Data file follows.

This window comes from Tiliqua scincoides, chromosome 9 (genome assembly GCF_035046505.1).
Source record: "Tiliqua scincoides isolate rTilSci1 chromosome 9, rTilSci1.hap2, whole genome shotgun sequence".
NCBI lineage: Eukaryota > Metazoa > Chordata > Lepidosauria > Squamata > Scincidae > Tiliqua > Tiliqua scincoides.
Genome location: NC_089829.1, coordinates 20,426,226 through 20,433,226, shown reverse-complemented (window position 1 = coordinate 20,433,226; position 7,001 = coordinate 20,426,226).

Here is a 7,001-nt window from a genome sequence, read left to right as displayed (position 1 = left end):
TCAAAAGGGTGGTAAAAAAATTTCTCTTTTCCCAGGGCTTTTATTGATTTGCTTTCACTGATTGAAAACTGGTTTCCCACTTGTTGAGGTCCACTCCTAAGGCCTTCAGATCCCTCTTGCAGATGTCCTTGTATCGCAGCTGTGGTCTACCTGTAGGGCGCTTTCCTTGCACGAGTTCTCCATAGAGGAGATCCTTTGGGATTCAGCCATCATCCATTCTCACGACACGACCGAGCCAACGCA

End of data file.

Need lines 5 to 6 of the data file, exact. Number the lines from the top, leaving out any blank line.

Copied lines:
Here is a 7,001-nt window from a genome sequence, read left to right as displayed (position 1 = left end):
TCAAAAGGGTGGTAAAAAAATTTCTCTTTTCCCAGGGCTTTTATTGATTTGCTTTCACTGATTGAAAACTGGTTTCCCACTTGTTGAGGTCCACTCCTAAGGCCTTCAGATCCCTCTTGCAGATGTCCTTGTATCGCAGCTGTGGTCTACCTGTAGGGCGCTTTCCTTGCACGAGTTCTCCATAGAGGAGATCCTTTGGGATTCAGCCATCATCCATTCTCACGACACGACCGAGCCAACGCA